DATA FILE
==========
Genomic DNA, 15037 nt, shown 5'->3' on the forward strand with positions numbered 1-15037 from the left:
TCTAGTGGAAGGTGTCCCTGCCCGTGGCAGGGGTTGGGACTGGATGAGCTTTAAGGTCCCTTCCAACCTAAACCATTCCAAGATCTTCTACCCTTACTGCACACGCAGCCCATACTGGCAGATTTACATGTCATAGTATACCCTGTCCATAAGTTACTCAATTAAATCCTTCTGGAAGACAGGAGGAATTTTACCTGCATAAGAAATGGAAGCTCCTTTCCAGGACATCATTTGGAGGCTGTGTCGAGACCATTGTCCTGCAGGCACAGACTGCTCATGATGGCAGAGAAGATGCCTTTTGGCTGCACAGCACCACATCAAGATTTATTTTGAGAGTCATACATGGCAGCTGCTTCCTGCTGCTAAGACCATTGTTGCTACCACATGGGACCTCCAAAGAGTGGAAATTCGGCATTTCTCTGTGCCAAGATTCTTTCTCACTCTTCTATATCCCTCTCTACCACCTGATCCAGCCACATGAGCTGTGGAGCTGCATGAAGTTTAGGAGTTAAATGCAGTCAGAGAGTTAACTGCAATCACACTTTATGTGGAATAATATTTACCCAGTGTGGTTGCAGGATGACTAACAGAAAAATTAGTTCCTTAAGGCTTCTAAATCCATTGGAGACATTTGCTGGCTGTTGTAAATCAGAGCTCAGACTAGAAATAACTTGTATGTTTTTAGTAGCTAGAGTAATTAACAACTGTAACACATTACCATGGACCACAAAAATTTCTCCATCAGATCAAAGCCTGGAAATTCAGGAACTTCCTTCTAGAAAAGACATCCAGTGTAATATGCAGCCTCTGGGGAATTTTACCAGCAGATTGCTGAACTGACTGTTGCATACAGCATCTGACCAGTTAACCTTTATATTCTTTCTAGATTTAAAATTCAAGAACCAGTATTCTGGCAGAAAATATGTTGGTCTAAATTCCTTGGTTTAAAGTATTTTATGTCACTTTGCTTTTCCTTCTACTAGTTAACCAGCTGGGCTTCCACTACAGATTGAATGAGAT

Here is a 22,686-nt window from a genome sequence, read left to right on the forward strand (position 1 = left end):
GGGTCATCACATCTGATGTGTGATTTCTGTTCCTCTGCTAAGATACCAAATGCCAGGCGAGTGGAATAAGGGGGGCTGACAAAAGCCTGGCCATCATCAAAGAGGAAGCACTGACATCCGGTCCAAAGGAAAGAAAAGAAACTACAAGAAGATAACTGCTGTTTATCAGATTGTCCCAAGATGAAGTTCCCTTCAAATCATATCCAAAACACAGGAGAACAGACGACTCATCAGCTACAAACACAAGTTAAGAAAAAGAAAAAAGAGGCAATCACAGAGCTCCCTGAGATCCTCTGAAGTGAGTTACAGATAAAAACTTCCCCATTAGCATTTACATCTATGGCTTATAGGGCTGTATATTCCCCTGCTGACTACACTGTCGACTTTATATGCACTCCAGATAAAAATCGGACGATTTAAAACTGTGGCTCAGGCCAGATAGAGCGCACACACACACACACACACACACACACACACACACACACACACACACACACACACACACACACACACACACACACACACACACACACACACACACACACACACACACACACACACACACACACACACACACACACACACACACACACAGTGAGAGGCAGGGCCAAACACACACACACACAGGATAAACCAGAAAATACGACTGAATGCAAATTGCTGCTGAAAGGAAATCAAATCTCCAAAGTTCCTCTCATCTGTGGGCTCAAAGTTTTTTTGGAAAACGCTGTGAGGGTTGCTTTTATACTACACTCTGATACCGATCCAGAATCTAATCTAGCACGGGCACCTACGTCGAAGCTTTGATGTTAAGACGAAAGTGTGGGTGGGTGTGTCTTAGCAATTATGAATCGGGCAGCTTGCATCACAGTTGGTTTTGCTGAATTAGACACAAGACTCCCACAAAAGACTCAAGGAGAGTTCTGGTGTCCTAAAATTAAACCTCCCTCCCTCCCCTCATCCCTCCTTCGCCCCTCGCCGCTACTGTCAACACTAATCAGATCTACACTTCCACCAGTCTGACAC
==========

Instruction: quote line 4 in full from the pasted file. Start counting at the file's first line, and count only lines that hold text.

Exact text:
GGGTCATCACATCTGATGTGTGATTTCTGTTCCTCTGCTAAGATACCAAATGCCAGGCGAGTGGAATAAGGGGGGCTGACAAAAGCCTGGCCATCATCAAAGAGGAAGCACTGACATCCGGTCCAAAGGAAAGAAAAGAAACTACAAGAAGATAACTGCTGTTTATCAGATTGTCCCAAGATGAAGTTCCCTTCAAATCATATCCAAAACACAGGAGAACAGACGACTCATCAGCTACAAACACAAGTTAAGAAAAAGAAAAAAGAGGCAATCACAGAGCTCCCTGAGATCCTCTGAAGTGAGTTACAGATAAAAACTTCCCCATTAGCATTTACATCTATGGCTTATAGGGCTGTATATTCCCCTGCTGACTACACTGTCGACTTTATATGCACTCCAGATAAAAATCGGACGATTTAAAACTGTGGCTCAGGCCAGATAGAGCGCACACACACACACACACACACACACACACACACACACACACACACACACACACACACACACACACACACACACACACACACACACACACACACACACACACACACACACACACACACACACACACACACACACACACACACACACACAGTGAGAGGCAGGGCCAAACACACACACACACAGGATAAACCAGAAAATACGACTGAATGCAAATTGCTGCTGAAAGGAAATCAAATCTCCAAAGTTCCTCTCATCTGTGGGCTCAAAGTTTTTTTGGAAAACGCTGTGAGGGTTGCTTTTATACTACACTCTGATACCGATCCAGAATCTAATCTAGCACGGGCACCTACGTCGAAGCTTTGATGTTAAGACGAAAGTGTGGGTGGGTGTGTCTTAGCAATTATGAATCGGGCAGCTTGCATCACAGTTGGTTTTGCTGAATTAGACACAAGACTCCCACAAAAGACTCAAGGAGAGTTCTGGTGTCCTAAAATTAAACCTCCCTCCCTCCCCTCATCCCTCCTTCGCCCCTCGCCGCTACTGTCAACACTAATCAGATCTACACTTCCACCAGTCTGACAC